Let me be clear here: This is a not a veiled cry for personal apologies — it disturbs me that when someone expresses frustration over internal dynamics, people feel obligated to apologize first. (Why are we always apologizing? How can apologies further obscure, or even disappear the issue?) What I’m saying is that this way of relating to our communities’ pain is broken and must not be honored. This is not a call out; rather, it is a mournful acceptance of how our leftist politics are structured — like any other political stance on the spectrum, they operate based on ideas rather than people, on reputation rather than relationships.

In this neoliberal age (read this non-academic, accessible primer on neoliberalism), other people’s pain is a precious commodity. For example, writing or reposting think pieces with clever titles drive up the value of that commodity, and the profits of this exchange go to the authors in social influence. Reposting media about Black folks being brutalized by the police, personal stories of survivors, immigrants being captured by ICE, LGBTQ youth being bullied, tribes still not being federally recognized, inmates dying from lack of medical care, neighborhoods being swept away by rising floods etc. fall into the same formula.

As marginalized people, we have also been trained to offer up our private, sacred, communal pain as currency to enter this market. I wrote another piece about narratives of suffering for the CBC. At the time I wrote it, I thought it was an important intervention in the discourse of social justice to ask marginalized people to identify less with our own suffering, and more with the other parts of ourselves that are worth celebrating, and even the complex parts that don’t fall into the pain-and-praise binary. But now, I see that we all have to lead with stories of our pain because it is the preferred way of those with power to hear.

I am least of all exempt from any of the pitfalls listed above. I choose to accept the isolation and disappointment I’ve felt this week from my cis allies as a teacher. My new teacher shows me all the ways I’ve done this exact damage to my friends, community members, and those faraway, convinced I was acting from “the right side of history” — where I’ve valued an intellectual approach over one of the heart, where I’ve reposted media about other people’s suffering to feel belonging, when I obediently hop from crisis to crisis, when I’ve prioritized understanding when understanding is still centered on the self. I’m so sorry for what I’ve done. And I will let this change me.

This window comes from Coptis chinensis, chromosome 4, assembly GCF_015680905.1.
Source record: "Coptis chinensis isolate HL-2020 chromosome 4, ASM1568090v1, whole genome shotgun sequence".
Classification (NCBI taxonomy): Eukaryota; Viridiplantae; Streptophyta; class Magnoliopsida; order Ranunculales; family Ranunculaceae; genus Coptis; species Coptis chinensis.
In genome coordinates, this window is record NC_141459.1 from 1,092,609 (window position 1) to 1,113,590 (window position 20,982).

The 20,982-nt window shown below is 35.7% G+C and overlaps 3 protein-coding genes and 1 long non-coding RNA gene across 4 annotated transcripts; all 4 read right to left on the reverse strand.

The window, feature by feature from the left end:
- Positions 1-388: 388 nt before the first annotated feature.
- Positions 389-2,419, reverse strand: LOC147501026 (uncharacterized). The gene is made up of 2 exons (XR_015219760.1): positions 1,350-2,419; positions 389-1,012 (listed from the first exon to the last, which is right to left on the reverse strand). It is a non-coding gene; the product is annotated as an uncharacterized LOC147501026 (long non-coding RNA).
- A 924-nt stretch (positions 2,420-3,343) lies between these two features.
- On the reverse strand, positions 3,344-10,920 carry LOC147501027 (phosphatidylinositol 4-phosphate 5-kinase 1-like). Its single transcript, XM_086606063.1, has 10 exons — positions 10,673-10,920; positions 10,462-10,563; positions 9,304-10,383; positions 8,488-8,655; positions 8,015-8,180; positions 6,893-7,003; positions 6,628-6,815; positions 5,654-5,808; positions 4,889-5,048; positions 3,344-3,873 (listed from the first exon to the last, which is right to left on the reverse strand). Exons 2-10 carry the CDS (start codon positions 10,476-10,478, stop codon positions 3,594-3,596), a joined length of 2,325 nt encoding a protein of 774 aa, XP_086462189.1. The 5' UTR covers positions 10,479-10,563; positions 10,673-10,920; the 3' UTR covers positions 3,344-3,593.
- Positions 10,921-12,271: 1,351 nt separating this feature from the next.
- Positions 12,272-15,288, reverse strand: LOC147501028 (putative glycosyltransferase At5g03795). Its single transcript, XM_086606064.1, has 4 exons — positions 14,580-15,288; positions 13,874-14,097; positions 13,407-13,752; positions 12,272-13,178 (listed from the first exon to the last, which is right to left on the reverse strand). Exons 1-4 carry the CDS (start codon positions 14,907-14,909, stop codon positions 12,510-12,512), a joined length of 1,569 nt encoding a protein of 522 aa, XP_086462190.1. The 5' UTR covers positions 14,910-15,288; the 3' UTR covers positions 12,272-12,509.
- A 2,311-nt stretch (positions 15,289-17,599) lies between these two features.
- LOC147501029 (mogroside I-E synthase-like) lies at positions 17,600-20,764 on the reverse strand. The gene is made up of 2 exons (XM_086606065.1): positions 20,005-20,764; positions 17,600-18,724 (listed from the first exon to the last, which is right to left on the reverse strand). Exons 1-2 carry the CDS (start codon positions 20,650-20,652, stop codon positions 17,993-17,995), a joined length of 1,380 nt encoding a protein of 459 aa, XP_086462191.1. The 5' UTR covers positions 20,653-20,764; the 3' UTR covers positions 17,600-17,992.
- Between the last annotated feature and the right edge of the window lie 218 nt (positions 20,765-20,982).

I wish I could provide some easy answers. Still, I write against the impulse of presenting a tidy, consumable and repost-able essay. Like a “7 Ways to Discipline Yourself Into Being A Better Neoliberal Subject Right Now” type listicle. But you shouldn’t believe me or anyone else who does this. Every time I put out a new essay, there are folks who respond by pledging to “do better”. But “do better” is based on a capitalist premise of production that presumes an able body, and the fact is that many bodies are struggling to get by, especially in times of political emergency (h/t Leah Lakshmi Piepzna-Samarasinha). If we accept the story that life is a constant striving to improve ourselves to be better disciplined subjects, what happens to those of us who can’t “do” anymore?

I believe we need to treat each other, our areas of capacity, our suffering, and their accompanying questions with much more care. And I believe that the bulk of the work we must do to support each other is impossible through social media. Reflecting on and sharing this preliminary piece is a way that I want to keep these conversations and questions going, even amidst the political crises of our day. Yes, call your senators and donate to organizations and vote and protest, yes to all that. And, I know that ultimately, freedom isn’t bound up in any set of political outcomes, and that we must rely on other ways of being to allow us to be human and humanize others.